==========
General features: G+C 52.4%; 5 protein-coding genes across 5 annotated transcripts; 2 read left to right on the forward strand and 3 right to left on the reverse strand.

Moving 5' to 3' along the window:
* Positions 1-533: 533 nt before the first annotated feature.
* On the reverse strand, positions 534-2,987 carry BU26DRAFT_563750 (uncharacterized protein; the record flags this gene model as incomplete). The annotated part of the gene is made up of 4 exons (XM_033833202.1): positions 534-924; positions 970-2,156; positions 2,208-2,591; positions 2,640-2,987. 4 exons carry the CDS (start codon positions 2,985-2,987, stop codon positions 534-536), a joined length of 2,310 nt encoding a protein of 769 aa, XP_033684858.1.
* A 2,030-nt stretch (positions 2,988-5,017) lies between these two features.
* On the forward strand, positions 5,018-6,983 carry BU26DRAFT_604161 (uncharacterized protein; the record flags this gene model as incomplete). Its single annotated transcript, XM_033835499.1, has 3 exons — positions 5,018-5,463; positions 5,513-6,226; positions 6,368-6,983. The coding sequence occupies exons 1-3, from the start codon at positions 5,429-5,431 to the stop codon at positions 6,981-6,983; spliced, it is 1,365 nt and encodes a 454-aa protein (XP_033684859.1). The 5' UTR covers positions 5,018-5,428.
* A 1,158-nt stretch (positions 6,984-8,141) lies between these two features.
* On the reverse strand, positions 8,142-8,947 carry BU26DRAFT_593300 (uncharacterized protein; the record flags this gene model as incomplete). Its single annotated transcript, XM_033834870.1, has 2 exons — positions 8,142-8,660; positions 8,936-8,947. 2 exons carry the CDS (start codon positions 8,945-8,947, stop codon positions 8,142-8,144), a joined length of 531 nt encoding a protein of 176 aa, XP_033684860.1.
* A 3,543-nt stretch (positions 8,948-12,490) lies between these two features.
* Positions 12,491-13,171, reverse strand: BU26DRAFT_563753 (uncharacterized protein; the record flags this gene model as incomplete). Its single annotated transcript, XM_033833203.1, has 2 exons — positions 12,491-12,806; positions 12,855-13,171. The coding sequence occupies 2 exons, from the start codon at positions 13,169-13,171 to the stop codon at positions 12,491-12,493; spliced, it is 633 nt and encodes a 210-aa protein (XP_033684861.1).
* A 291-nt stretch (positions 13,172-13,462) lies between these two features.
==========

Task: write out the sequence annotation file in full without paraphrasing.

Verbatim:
General features: G+C 52.4%; 5 protein-coding genes across 5 annotated transcripts; 2 read left to right on the forward strand and 3 right to left on the reverse strand.

Moving 5' to 3' along the window:
* Positions 1-533: 533 nt before the first annotated feature.
* On the reverse strand, positions 534-2,987 carry BU26DRAFT_563750 (uncharacterized protein; the record flags this gene model as incomplete). The annotated part of the gene is made up of 4 exons (XM_033833202.1): positions 534-924; positions 970-2,156; positions 2,208-2,591; positions 2,640-2,987. 4 exons carry the CDS (start codon positions 2,985-2,987, stop codon positions 534-536), a joined length of 2,310 nt encoding a protein of 769 aa, XP_033684858.1.
* A 2,030-nt stretch (positions 2,988-5,017) lies between these two features.
* On the forward strand, positions 5,018-6,983 carry BU26DRAFT_604161 (uncharacterized protein; the record flags this gene model as incomplete). Its single annotated transcript, XM_033835499.1, has 3 exons — positions 5,018-5,463; positions 5,513-6,226; positions 6,368-6,983. The coding sequence occupies exons 1-3, from the start codon at positions 5,429-5,431 to the stop codon at positions 6,981-6,983; spliced, it is 1,365 nt and encodes a 454-aa protein (XP_033684859.1). The 5' UTR covers positions 5,018-5,428.
* A 1,158-nt stretch (positions 6,984-8,141) lies between these two features.
* On the reverse strand, positions 8,142-8,947 carry BU26DRAFT_593300 (uncharacterized protein; the record flags this gene model as incomplete). Its single annotated transcript, XM_033834870.1, has 2 exons — positions 8,142-8,660; positions 8,936-8,947. 2 exons carry the CDS (start codon positions 8,945-8,947, stop codon positions 8,142-8,144), a joined length of 531 nt encoding a protein of 176 aa, XP_033684860.1.
* A 3,543-nt stretch (positions 8,948-12,490) lies between these two features.
* Positions 12,491-13,171, reverse strand: BU26DRAFT_563753 (uncharacterized protein; the record flags this gene model as incomplete). Its single annotated transcript, XM_033833203.1, has 2 exons — positions 12,491-12,806; positions 12,855-13,171. The coding sequence occupies 2 exons, from the start codon at positions 13,169-13,171 to the stop codon at positions 12,491-12,493; spliced, it is 633 nt and encodes a 210-aa protein (XP_033684861.1).
* A 291-nt stretch (positions 13,172-13,462) lies between these two features.